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American Crow - Corvus brachyrhynchos

 

Classification

 Kingdom: Animalia
 Phylum: Chordata
 Class: Aves
 Order: Passeriformes
 Family: Corvidae
 Genus: Corvus
ICUN Redlist - World Status: Least Concern Least Concern

Description

American CrowThe American crow is around 17 inches in length. It is glossy black with a squared-off to slightly rounded tail; a stout, pointed black bill with a slight hook at the end; and strong black legs and toes. It has stiff bristles over its nostrils. Males and females look alike. The American crow is almost identical in looks to the fish crow. In fact, the only way to easily tell them apart without a close examination or DNA testing may be by their calls. The American crow has a loud cawing call.

Range

map

The American crow is found from Canada through the continental United States. It is a year-round resident in most of its range. It breeds in the northern most part of its range but may travel a bit further south for the winter.

 

 Diet

American CrowThe American crow is omnivorous and eats just about anything! Its diet includes seeds, grains, fruits, nuts, and berries. It also eats small animals like earthworms, insects, mice, fish, clams, and turtles. It will also eat bird eggs, carrion, and garbage. It usually feeds on the ground, but it will drop shells and nuts on hard surfaces like rocks or the road to break them open. American crows will even follow other birds so they can raid their nests.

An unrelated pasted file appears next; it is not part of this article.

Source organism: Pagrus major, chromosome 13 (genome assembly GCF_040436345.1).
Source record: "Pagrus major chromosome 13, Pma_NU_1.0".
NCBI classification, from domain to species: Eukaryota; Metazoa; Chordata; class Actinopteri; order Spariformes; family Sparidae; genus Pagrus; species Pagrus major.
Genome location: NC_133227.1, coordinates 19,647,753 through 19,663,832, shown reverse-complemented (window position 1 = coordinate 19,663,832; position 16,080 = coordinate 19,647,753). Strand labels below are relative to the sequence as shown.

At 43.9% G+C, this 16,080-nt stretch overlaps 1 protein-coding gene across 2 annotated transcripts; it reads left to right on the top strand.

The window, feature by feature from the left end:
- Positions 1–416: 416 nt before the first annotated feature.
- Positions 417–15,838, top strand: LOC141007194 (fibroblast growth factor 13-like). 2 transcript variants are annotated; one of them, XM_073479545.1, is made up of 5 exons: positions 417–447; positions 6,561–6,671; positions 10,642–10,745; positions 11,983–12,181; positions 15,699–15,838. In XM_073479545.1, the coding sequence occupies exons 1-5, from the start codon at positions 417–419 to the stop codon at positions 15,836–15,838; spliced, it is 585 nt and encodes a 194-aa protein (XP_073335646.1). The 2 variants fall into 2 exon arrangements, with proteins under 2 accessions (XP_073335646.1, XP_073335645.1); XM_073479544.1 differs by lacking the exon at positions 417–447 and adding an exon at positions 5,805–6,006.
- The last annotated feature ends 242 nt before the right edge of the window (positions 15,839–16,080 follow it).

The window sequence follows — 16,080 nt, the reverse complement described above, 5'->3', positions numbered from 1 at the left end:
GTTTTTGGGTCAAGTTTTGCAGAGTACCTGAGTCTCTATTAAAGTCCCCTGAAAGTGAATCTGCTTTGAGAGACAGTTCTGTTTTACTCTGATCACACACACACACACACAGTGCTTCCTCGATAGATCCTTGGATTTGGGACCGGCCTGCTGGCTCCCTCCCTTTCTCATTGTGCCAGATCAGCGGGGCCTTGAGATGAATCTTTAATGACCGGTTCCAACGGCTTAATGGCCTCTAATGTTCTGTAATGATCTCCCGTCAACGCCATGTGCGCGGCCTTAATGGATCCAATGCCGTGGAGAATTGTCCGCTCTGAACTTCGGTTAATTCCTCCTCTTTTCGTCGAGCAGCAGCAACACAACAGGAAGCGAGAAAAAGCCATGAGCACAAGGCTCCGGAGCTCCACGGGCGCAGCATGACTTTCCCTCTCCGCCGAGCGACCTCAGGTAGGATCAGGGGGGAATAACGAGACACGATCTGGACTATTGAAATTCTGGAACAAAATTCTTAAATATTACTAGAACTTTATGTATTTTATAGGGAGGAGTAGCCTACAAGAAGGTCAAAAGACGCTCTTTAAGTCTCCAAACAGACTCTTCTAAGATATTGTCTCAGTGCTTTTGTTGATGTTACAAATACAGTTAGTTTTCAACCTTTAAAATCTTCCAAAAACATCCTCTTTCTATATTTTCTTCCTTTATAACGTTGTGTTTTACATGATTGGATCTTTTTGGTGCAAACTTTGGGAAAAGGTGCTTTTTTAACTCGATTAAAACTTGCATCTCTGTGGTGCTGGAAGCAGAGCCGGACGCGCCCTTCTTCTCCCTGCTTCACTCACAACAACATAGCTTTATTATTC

Life Cycle

American CrowThe male and the female build a nest of twigs lined with pine needles, animal hair, weeds, grass, and tree bark. The nest is usually built high in a crotch of a tree or on a horizontal branch. American crows usually nest in evergreen trees but will nest in deciduous trees. The female lays 3-8 light green eggs with brown speckles. The female incubates the eggs. The eggs hatch in 18 days. The male brings food to the female while she is incubating the eggs. The chicks fledge in 28-35 days.

American crows are very social and often live in family groups made up of the male and female and their young from the past two years. They all chip in to help build the nest and protect, feed, and raise the young chicks. American crows don't breed until they are at least two years old. Most don't breed until they are at least four years old. Male and female pairs may mate for many years.

Behavior

The American crow is a highly intelligent bird. It is a quick learner and good problem-solver! American crows live in family groups usually made up of a breeding pair and their young from several breeding seasons. Family groups will join other groups to feed and sleep. A group of crows is sometimes called a murder of crows!

 
Audio Credit: xeno-canto.org Chris Parrish cc logo